December 26, 1886
“She’s the Bird Lady, Beau. She ain’t gonna know nothin’ about doctorin’ a pup.”
Sonja Kaplan’s pencil stilled over the page of her inventory record book as the boy’s voice drifted in through the pigeon loft’s small window.
Beau? Chet Lattimer’s son?
“How do you know?” a younger voice–Beau’s–hissed back.
“‘Cuz I’m older ‘n smarter than you, and I know a bird ain’t nothin’ like a pup.”
“So what? She’s expert at trainin’ pigeons, ain’t she? Maybe she’ll know somethin’ about pups, too.”
“Aw, Beau, that’s just plain stupid.” Disgust roughened the other boy’s tone. “But bein’s I brought you all the way out here so’s you can ask her, then you go right on ahead. Just pay me my penny first.”
Sonja frowned. These boys had ridden out to see her? Rarely did folks stop by to visit. Almost never. Were they by themselves? And what’s this about a penny?
She set her record book and pencil down on the ledge holding the rows of nest boxes, then pulled her knitted shawl closer around her shoulders, pushed open the narrow door and quietly stepped outside.
It didn’t take long to find the pair, huddled against the opposite side of the loft. Clearly, they’d had no idea she’d been inside, eavesdropping upon their scheme. And they had no idea she was outside, standing behind them now.
Strangely reluctant to confront them.
She well knew her reputation in their small frontier community. That she was very much an outcast because of her work–covertly training homing pigeons for the United States Army. They didn’t understand. No one did, except for the grateful soldiers, and because of the townspeople’s ignorance, their suspicions grew into malicious gossip and–.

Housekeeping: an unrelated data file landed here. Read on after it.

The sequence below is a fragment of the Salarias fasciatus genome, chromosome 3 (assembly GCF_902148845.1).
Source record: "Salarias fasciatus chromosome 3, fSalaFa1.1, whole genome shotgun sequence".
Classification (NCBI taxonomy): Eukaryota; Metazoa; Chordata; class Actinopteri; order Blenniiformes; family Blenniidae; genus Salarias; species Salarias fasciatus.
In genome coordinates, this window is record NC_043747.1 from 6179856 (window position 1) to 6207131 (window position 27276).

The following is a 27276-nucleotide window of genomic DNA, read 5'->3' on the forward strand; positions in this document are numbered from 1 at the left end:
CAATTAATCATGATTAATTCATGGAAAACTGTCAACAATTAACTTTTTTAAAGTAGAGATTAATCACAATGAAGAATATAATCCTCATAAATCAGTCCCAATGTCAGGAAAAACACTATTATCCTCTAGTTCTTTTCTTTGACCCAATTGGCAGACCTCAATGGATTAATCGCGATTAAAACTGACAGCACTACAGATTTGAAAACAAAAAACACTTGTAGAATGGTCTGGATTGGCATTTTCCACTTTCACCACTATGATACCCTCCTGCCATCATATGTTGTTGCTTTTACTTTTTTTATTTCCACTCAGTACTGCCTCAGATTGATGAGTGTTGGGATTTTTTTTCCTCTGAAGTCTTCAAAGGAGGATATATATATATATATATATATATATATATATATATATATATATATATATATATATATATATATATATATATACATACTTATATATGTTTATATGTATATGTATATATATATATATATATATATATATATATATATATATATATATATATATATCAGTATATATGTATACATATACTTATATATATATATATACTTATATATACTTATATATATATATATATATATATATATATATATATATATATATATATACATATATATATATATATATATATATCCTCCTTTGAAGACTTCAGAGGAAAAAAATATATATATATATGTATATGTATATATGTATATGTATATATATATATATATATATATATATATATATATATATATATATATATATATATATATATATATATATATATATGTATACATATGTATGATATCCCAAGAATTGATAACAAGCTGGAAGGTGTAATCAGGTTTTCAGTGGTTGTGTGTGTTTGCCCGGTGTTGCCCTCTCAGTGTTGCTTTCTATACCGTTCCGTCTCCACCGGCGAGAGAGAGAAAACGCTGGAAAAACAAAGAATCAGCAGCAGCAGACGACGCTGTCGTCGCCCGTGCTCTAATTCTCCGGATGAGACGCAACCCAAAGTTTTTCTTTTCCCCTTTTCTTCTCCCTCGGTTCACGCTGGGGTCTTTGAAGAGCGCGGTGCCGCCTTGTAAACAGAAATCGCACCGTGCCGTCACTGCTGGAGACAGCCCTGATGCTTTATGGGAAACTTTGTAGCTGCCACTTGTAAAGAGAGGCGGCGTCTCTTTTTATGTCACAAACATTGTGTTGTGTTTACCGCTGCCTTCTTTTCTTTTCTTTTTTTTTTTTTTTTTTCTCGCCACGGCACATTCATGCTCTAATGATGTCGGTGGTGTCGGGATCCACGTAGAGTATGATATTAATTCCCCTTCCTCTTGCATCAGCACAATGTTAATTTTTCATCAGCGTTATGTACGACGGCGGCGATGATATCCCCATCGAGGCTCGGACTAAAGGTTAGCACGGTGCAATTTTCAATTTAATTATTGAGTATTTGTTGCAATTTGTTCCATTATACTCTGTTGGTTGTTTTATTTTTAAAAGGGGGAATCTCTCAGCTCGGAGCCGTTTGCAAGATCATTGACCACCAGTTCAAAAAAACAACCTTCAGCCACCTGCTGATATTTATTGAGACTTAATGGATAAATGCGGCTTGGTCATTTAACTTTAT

Well, it didn’t matter. Not really.
But she guessed her less-than-respectable reputation had something to do with these young boys sneaking onto her small parcel of land and hiding against the loft, out of sight from her cabin just across the yard. It was why they didn’t come forward and knock on her door like any visitor should.
Were they afraid of her?
Or of what they’d done, coming out here to see her, against the certainty of their parents’ disapproval?
And since no rig waited in the drive, only a lone pony in the shadow of the pines near by, it was evident they’d come alone.
She recognized Herbie Grinnell, the nine-year-old son of one of Chet Lattimer’s ranch hands. Herbie’s mother watched over Beau during the day since Beau, several years younger, didn’t have a mother of his own anymore. Herbie helped keep him occupied, Sonja supposed, with mischievous escapades like this one.
Except Beau had seemed genuinely anxious to talk to her. Only then did she notice the furry bundle he struggled to keep in his arms while rooting in his trousers pocket for the penny Herbie demanded.
The bundle growled and squirmed, loosening the small blanket Beau kept around him. Sonja glimpsed a stain of bright crimson on the covering from an injury the animal sustained, the reason Beau had ridden out to see her. She made a sound of sympathy.
Both boys whirled, and their faces paled.
“It’s her!” Herbie choked, but not before he snatched the penny from Beau and fisted his hand around it. “The Bird Lady!”
Sonja wasn’t sure what they’d expected to find–a woman covered in feathers perhaps?–but she took a careful step forward.
“And you’re Herbie Grinnell, aren’t you?” She smiled to assure them she was quite normal.